Nearly all Americans older than 45 can tell you where they were, how they felt and what they did on hearing the news of the assassination of President John F. Kennedy on November 22, 1963.
Sergeant Keith Clark, principal bugler of the U.S. Army Band, was going through his collection of rare books when he heard the report on the radio. He immediately went to the nearest barber for a haircut, thinking he might be asked to sound taps should the president be interred at Arlington National Cemetery. Clark had played for hundreds of funerals and ceremonies at Arlington and had performed for Kennedy several times, including sounding taps at the Tomb of the Unknowns just a couple of weeks earlier during Armistice Day (Veterans Day) ceremonies.
Never did that eloquent melody, created 100 years earlier during the Civil War, have a larger audience than on November 25, 1963, when world leaders and dignitaries gathered at Arlington to mourn the president. Millions worldwide watched the proceedings on television.
That November day was unusually chilly, and Clark was in place hours before the funeral procession arrived at the cemetery. From his position on the hill in front of Custis-Lee Mansion, he had the perfect location from which to watch the funeral cortege as it approached the cemetery.
Kennedy's casket was borne to the grave as 50 jet fighters flew in formation overhead, followed by Air Force One. A corps of military cadets from Ireland executed a silent drill, and then Boston's Richard Cardinal Cushing began the commitment rites.
Cushing led the mourners in the Lord's Prayer, then stepped back as military honors began. The command “Present Arms” was followed by the firing of three volleys, traditional at every serviceman's funeral. Clark raised his bugle to sound taps. It was the final movement of the musical honors accorded all military funerals.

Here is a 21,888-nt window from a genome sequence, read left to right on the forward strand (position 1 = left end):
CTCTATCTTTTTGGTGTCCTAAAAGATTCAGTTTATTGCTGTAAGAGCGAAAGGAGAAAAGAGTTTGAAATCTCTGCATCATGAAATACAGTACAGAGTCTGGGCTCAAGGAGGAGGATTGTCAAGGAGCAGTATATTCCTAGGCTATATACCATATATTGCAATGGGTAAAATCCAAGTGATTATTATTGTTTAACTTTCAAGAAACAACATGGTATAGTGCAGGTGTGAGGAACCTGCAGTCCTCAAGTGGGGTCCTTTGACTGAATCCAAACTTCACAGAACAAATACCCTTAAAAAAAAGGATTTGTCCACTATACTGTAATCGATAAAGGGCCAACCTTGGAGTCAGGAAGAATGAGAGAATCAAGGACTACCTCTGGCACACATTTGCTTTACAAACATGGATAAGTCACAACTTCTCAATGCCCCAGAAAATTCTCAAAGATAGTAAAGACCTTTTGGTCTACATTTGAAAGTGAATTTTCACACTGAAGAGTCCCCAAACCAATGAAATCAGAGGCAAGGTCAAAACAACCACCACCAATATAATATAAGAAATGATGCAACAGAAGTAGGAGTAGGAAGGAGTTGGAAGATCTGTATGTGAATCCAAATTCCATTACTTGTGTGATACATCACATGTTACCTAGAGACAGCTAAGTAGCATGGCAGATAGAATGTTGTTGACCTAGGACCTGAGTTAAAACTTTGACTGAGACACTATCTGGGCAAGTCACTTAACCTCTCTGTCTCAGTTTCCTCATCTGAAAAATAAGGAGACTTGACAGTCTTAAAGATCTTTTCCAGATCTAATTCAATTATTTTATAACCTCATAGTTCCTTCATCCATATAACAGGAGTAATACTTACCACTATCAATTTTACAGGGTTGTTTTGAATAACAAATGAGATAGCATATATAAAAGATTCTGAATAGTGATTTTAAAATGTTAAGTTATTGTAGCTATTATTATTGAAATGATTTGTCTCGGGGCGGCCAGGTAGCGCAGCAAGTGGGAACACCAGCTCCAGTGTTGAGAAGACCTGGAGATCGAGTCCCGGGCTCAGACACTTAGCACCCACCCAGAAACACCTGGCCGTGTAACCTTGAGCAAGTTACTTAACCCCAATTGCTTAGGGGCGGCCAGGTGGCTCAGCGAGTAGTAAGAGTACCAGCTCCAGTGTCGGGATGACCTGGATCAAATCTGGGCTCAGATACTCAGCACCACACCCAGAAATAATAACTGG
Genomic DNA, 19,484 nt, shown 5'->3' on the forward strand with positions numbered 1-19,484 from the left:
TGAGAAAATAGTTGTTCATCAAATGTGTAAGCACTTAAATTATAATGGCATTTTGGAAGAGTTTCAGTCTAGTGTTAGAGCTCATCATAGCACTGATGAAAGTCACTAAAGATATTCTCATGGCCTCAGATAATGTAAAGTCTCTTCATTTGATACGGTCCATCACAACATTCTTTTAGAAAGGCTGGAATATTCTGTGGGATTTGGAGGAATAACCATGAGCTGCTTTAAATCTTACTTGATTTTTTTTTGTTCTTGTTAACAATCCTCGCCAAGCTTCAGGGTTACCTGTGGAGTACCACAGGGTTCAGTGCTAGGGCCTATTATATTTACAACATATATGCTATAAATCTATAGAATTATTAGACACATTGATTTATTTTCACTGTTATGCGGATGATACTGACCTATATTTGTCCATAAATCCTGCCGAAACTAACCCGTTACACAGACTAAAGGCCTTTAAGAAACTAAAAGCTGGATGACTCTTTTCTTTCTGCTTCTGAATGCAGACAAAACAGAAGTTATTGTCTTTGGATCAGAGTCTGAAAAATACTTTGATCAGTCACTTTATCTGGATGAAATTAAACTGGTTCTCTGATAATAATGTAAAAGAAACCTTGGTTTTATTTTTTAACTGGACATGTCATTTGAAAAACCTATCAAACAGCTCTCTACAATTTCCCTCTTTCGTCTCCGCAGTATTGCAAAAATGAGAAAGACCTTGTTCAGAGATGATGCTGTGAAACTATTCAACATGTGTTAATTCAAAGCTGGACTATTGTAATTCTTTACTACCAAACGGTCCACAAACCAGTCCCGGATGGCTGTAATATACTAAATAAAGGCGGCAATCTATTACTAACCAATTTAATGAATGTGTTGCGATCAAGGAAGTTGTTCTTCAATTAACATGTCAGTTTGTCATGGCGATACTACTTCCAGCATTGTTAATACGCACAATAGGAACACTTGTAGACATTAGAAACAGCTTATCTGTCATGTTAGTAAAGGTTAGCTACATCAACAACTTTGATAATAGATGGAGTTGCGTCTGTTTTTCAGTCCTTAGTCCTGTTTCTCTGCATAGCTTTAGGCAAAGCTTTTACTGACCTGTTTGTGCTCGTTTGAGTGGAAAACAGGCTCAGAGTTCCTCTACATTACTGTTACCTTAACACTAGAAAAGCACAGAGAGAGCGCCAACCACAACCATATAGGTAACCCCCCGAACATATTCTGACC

“Day is done, ” Clark started the bugle call as he had done so many times.
He thought, he says, of the words of I Corinthians 15: 51-52, “We shall all be changed, in a moment, in the twinkling of an eye, at the last trumpet: For the trumpet shall sound, and the dead shall be raised incorruptible, and we shall be changed.”
The notes resounded over all assembled, though in Clark's mind the call was sounded only for the president's widow, Jacqueline.
“Gone the sun . . . ” On the sixth word (“sun”), Clark cracked the note. It was, as recalled by author William Manchester, “like a catch in your voice or a swiftly stifled sob.”
The broken note was considered the only conspicuous slip in the otherwise ornate and grandiose ceremony. Some thought it was deliberate. It was not. The cold temperature was not conducive to musical perfection.
“From the lake, from the hills, from the sky. All is well, safely rest, God is nigh.”
Clark finished the rest of the call perfectly. He saluted his commander in chief as the casket bearers folded the flag, which then was presented to the widow.
“I missed a note under pressure. It's something you don't like, but it's something that can happen to a trumpet player. You never really get over it,” Clark told the Associated Press in 1988 on the 25th anniversary of Kennedy's death.
In a later letter to me, Clark said, “I feel the thought behind the playing and feeling used in the performance are the most important parts of each sounding of ‘Taps.' ”
In the weeks after the state funeral, the broken note took on a life of its own as it was missed by other buglers at Arlington.
“We all thought that it must be psychological,” Clark recalled. Like the crack in the Liberty Bell, that broken note has become part of our history.
After retiring from the Army in 1966, Clark went on to a successful career of teaching, performing and writing. The bugle on which he performed was used for the funerals of Presidents Harry S. Truman and Dwight D. Eisenhower before it was lent by the Army to the Smithsonian Institution in April 1973.
The bugle was moved to Arlington in the spring of 1999, where it now is on display in the visitor center. Keith Clark passed away on Jan. 10, 2002, at the age of 74 and is buried in Arlington.
— Jari Villanueva
Michael Robert Patterson was born in Arlington and is the son of a former officer of the US Army. So it was no wonder that sooner or later his interests drew him to American history and especially to American military history. Many of his articles can be found on renowned portals like the New York Times, Washingtonpost or Wikipedia.
Reviewed by: Michael Howard